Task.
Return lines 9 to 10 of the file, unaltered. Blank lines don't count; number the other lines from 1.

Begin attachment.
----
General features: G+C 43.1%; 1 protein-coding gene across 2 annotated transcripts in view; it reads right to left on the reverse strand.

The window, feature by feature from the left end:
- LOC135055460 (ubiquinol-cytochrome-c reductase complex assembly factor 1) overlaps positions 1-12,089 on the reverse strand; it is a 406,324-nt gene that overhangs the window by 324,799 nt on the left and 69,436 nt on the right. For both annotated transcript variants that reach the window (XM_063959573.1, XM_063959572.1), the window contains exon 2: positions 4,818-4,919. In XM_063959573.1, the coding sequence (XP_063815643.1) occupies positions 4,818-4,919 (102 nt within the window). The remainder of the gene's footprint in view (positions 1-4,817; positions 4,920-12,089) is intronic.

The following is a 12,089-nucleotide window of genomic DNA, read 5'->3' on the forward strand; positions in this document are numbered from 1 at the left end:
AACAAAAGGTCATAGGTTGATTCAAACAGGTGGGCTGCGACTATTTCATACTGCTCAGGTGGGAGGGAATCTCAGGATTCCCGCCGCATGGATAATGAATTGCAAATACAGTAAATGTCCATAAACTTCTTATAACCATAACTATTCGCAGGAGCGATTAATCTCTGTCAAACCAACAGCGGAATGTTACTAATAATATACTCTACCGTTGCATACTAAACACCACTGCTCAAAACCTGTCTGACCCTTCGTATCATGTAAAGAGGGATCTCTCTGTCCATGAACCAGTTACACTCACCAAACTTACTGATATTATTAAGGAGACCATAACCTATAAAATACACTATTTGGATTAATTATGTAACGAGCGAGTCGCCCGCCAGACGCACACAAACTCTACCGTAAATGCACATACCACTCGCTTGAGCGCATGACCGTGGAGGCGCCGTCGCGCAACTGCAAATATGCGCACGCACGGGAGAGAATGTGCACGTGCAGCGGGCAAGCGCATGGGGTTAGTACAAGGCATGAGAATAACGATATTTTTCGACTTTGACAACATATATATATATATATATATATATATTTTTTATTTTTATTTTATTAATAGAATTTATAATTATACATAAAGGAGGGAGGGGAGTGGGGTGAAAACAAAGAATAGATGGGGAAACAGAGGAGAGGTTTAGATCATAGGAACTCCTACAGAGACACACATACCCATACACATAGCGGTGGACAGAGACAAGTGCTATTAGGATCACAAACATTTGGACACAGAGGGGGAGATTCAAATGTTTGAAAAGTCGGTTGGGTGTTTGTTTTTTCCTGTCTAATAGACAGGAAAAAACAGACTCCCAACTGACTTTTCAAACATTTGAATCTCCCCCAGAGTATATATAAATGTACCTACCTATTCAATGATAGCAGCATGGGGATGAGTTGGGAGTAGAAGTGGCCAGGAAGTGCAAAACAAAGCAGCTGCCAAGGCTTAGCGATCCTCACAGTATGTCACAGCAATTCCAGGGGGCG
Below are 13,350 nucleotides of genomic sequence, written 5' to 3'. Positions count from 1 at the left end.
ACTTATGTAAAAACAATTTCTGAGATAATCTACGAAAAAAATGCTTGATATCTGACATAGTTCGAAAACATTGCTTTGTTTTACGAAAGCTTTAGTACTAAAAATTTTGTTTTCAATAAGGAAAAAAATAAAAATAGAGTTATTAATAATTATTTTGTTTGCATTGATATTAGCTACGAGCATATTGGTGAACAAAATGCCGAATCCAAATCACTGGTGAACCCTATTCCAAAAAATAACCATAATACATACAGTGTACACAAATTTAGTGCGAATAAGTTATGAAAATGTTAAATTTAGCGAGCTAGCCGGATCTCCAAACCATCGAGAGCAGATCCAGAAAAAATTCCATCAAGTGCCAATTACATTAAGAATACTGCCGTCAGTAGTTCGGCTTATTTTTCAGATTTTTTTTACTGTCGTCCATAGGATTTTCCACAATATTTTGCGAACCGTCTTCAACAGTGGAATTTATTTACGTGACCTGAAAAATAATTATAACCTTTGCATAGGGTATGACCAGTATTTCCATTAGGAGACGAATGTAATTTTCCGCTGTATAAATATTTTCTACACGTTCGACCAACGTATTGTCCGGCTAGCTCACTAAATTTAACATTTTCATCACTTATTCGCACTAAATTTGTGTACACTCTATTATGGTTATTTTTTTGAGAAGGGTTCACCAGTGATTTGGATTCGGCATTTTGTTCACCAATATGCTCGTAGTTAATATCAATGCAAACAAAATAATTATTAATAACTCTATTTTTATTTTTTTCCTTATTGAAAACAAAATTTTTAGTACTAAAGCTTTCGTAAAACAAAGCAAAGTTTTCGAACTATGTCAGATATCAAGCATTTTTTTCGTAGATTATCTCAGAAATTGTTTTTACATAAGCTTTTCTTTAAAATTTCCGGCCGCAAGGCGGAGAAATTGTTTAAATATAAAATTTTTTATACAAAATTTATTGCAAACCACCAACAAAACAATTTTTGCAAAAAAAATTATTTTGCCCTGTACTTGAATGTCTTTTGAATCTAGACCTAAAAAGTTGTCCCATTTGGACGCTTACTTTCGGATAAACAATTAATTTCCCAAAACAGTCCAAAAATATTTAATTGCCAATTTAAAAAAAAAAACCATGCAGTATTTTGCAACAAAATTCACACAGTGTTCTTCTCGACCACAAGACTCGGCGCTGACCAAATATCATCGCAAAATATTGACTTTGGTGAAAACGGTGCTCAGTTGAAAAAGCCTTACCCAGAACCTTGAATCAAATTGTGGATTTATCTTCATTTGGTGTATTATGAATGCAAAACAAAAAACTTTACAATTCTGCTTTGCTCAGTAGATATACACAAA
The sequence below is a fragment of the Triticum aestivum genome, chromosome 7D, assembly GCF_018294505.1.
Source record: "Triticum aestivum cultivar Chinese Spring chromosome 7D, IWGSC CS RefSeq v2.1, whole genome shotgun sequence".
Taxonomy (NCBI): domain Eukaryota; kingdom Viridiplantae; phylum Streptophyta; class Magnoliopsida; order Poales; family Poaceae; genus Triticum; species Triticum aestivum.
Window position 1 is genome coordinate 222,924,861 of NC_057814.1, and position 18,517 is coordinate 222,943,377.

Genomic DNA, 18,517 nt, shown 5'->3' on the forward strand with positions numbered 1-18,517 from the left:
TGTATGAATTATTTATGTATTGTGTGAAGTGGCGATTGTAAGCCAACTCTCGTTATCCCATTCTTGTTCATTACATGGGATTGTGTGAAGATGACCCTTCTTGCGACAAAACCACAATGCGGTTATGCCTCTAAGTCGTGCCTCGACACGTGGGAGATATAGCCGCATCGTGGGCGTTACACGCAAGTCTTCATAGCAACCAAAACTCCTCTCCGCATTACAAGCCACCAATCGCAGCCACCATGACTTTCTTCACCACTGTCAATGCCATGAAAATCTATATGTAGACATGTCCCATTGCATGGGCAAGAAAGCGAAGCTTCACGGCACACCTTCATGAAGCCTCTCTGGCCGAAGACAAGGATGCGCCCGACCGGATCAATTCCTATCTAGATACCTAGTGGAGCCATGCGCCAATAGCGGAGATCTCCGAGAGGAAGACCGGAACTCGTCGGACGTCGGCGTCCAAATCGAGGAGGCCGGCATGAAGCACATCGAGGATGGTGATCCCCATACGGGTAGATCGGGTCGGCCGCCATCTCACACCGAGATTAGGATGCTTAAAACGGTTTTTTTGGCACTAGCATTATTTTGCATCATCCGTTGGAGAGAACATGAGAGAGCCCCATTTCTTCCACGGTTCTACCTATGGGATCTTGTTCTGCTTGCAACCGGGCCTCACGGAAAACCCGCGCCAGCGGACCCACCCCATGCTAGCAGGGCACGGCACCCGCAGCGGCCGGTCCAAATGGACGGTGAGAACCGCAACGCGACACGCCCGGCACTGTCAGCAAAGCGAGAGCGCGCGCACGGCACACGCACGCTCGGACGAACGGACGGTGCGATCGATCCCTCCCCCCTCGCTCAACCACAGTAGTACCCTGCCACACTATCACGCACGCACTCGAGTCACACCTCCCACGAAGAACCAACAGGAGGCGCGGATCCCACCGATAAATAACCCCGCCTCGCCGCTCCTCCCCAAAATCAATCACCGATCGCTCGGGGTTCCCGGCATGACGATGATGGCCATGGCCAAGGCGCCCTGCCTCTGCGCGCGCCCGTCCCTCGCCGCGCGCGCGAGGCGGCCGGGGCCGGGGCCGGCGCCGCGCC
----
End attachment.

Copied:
Source record: "Triticum aestivum cultivar Chinese Spring chromosome 7D, IWGSC CS RefSeq v2.1, whole genome shotgun sequence".
Taxonomy (NCBI): domain Eukaryota; kingdom Viridiplantae; phylum Streptophyta; class Magnoliopsida; order Poales; family Poaceae; genus Triticum; species Triticum aestivum.